Someone told me Aerosmith were planning to tour without Steven Tyler, who is recovering from an addiction to painkillers. This makes no sense. Aerosmith without Steven Tyler would be like a park flasher without a dirty mac.
Speaking of painkillers and bad ideas, I registered with a new GP this week. My new local surgery told me I needed my NHS number to register. I phoned my old surgery (which I visited once in three years) to ask them for it.
They wouldn’t tell me. Computer said no. The woman on the end of the phone answered every argument by citing the data protection act.
For the benefit of anyone considering a career in the diplomatic service, I have learned that asking “Which specific clause of the data protection act prevents you from telling one of your registered patients their NHS number?” in a condescending tone is no way to establish trust and mutual understanding.
They said they could post it to the address they had on their system. “But I’ve moved! That’s why I need to register with a new GP!”
This was all supposed to lead to a bad joke about running out of patients, but I haven’t got the energy; it turns out my blood pressure is low. That’s what the nurse in my new GP’s surgery told me once I’d beaten the system by getting an appointment. She said it in a really snotty way, too; she might as well have said “You’re feeble!”
Even my blood is lazy. It can’t be bothered to flow all the way around my veins and arteries when it knows its only going to end up back in my heart.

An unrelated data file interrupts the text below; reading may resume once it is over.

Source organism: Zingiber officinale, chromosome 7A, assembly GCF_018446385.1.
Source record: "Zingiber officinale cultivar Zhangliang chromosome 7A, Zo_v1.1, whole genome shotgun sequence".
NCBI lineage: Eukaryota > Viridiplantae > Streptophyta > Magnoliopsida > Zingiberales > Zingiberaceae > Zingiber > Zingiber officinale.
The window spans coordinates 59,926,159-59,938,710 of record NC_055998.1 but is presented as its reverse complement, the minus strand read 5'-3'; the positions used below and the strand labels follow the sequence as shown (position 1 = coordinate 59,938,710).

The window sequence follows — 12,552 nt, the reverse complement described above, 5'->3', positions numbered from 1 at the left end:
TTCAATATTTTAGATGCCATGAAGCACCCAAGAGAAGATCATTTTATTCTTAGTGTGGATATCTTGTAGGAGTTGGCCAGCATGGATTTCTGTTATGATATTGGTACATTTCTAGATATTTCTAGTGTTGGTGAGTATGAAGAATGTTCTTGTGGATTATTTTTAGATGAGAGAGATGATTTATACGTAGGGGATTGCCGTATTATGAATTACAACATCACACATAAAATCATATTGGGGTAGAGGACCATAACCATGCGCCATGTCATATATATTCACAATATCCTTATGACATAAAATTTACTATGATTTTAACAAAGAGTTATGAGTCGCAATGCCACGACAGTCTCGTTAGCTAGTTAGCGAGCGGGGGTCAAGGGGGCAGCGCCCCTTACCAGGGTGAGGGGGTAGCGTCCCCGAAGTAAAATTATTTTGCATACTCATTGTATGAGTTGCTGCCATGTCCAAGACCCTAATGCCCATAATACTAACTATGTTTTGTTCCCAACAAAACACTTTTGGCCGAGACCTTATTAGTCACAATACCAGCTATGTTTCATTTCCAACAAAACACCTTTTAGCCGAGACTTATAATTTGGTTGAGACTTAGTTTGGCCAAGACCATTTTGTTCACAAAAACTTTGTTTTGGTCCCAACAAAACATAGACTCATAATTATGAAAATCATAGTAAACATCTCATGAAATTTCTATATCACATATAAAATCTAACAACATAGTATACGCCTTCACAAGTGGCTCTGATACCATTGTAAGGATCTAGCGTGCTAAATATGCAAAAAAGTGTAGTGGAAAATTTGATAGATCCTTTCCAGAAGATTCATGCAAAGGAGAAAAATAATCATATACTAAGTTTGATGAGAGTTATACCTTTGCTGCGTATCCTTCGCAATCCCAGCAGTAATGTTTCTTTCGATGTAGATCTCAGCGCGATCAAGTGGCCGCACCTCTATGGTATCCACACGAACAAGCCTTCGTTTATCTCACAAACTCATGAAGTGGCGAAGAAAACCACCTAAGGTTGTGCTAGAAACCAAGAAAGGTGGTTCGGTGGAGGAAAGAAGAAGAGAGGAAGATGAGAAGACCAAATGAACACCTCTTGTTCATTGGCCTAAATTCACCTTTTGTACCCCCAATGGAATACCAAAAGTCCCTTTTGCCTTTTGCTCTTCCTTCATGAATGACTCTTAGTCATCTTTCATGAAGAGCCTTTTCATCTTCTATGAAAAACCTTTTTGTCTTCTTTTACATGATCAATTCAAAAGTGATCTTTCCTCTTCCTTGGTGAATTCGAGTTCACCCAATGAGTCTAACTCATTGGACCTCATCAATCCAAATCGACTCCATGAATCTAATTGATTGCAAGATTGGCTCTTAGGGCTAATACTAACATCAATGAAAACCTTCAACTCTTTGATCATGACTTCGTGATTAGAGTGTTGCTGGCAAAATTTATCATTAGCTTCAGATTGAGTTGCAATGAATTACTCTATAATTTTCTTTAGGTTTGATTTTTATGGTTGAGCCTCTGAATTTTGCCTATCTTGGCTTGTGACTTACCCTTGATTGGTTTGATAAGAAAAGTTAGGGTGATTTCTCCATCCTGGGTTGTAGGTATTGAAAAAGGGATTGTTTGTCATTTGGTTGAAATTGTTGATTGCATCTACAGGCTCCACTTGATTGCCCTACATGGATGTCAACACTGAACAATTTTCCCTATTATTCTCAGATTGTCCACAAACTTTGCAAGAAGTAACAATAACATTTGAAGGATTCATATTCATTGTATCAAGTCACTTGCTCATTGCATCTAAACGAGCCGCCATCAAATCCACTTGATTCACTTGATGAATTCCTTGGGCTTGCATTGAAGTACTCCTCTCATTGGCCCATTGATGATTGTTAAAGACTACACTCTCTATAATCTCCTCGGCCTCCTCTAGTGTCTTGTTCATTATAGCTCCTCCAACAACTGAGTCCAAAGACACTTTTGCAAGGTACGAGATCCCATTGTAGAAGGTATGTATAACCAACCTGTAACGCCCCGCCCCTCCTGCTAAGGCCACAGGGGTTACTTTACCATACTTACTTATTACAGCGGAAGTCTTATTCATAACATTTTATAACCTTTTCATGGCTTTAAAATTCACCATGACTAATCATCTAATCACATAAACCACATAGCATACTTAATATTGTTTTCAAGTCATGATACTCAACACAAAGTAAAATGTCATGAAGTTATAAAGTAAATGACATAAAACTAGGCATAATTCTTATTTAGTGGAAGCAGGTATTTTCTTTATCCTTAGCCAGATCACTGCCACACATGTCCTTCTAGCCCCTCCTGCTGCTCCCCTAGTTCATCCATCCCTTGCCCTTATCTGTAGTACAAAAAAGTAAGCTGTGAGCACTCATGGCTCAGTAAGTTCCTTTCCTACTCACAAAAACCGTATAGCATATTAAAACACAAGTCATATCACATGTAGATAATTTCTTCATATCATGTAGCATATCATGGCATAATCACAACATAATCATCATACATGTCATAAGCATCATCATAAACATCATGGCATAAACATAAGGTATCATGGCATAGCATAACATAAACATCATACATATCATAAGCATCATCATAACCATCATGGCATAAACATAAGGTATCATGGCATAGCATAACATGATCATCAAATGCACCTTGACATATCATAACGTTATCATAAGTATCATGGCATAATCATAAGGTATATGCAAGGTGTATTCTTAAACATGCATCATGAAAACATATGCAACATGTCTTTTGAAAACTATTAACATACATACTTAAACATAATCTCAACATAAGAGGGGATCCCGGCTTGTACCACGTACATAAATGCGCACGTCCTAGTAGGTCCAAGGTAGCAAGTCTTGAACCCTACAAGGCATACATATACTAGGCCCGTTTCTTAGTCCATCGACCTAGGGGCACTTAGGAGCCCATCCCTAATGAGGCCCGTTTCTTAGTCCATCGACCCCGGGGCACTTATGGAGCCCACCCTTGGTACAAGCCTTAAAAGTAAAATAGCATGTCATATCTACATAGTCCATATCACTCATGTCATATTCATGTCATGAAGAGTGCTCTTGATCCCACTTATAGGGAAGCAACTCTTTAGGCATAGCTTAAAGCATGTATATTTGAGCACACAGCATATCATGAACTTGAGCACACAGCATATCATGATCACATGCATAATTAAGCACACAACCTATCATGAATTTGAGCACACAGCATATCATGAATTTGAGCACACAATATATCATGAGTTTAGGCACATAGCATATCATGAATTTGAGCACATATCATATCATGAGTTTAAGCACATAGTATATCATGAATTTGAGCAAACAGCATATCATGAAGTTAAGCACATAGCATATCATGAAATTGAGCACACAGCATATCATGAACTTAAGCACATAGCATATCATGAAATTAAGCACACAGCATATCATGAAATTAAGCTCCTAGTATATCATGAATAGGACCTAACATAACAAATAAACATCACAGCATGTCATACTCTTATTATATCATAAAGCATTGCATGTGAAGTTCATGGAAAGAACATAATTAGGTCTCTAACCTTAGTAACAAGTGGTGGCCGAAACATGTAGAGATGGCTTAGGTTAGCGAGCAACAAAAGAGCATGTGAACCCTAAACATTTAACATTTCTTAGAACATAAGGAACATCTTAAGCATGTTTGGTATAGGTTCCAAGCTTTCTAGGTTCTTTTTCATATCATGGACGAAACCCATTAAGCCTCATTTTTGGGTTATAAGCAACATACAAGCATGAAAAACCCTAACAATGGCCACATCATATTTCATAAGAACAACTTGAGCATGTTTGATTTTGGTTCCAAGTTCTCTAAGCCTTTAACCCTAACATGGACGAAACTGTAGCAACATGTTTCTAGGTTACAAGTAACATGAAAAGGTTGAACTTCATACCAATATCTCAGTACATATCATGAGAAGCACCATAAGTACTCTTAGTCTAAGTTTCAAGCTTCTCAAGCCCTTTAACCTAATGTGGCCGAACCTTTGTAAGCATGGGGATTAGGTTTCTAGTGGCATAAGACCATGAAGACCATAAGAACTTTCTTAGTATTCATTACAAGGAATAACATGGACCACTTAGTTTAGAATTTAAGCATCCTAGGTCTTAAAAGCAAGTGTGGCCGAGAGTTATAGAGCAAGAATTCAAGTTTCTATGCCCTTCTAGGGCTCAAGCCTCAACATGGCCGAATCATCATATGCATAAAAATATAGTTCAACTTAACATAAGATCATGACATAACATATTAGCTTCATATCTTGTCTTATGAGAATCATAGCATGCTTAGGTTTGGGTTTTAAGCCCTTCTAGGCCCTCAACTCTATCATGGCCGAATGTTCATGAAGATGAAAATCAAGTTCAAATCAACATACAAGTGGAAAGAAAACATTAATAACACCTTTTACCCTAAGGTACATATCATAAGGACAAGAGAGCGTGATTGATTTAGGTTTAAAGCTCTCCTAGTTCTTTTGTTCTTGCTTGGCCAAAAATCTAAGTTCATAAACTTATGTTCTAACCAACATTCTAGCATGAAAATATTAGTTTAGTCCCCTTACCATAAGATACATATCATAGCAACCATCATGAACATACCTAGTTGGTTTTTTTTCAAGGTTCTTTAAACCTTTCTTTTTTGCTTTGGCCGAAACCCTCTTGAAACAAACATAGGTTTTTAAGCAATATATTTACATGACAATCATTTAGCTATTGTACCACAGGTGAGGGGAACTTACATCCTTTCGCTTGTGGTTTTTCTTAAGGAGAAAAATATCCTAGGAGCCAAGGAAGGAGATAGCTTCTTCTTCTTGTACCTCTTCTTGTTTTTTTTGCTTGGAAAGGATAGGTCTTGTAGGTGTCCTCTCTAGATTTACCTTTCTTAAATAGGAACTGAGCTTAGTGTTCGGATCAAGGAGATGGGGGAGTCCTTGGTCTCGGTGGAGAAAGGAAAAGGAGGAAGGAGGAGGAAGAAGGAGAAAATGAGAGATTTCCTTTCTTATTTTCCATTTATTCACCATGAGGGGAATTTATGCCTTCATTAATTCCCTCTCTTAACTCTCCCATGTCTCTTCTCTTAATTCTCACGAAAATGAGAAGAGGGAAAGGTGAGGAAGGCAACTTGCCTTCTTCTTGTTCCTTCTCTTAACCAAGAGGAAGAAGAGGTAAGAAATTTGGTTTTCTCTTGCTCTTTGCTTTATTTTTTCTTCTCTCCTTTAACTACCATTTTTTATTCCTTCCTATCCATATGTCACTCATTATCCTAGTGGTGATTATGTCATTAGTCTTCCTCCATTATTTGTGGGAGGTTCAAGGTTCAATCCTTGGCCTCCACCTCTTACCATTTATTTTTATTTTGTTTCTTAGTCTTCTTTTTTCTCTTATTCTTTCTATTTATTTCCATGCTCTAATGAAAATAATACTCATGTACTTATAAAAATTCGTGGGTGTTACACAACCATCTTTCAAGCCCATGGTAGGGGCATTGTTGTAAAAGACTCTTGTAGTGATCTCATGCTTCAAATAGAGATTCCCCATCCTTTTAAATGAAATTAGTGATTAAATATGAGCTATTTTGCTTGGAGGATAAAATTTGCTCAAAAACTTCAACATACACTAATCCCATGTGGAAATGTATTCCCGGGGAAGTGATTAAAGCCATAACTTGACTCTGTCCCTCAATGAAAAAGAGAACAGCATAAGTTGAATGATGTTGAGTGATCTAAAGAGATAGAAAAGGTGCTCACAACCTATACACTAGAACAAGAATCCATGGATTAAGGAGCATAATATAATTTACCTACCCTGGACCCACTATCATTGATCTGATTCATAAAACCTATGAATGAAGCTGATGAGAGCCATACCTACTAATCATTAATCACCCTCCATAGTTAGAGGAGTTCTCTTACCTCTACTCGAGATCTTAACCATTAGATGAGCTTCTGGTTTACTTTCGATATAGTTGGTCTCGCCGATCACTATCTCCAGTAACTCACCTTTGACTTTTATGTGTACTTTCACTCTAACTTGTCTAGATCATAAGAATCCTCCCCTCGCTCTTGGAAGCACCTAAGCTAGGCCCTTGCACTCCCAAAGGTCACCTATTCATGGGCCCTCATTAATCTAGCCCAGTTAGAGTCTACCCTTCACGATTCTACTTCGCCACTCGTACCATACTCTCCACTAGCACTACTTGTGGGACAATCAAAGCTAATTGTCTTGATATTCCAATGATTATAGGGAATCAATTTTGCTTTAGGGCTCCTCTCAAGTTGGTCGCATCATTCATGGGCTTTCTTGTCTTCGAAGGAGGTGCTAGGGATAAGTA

What are you supposed to do about low blood pressure? Eat more salt, and cut down on fruit and vegetables I’d imagine. Maybe I need to go back to being a news junkie.
Sucks to be 30
You know your extended adolescence is over when you get excited about a vacuum cleaner. I bought a handheld Dyson this week: the DC30. (Hey, isn’t that a plane?) You have to charge the battery for 210 minutes before you can use it. I’d never looked at my watch so compulsively before.
My skirting boards witnessed nothing short of a dirt holocaust. I ran around my flat sucking dust up and laughing maniacally like the helicopter gunner in Full Metal Jacket: GET SOME! GET SOME!
There are other signs of age: I had a meeting with the CEO of my company, a grumpy Irishman who makes Ryanair’s Michael O’Leary seem a cheery philanthropist. Normally when I have jobs and I meet senior people, I’m waiting to be found out. Something along the lines of: “You, boy! You’re not old enough to be in charge of this! Find me a grown-up!” That feeling has gone.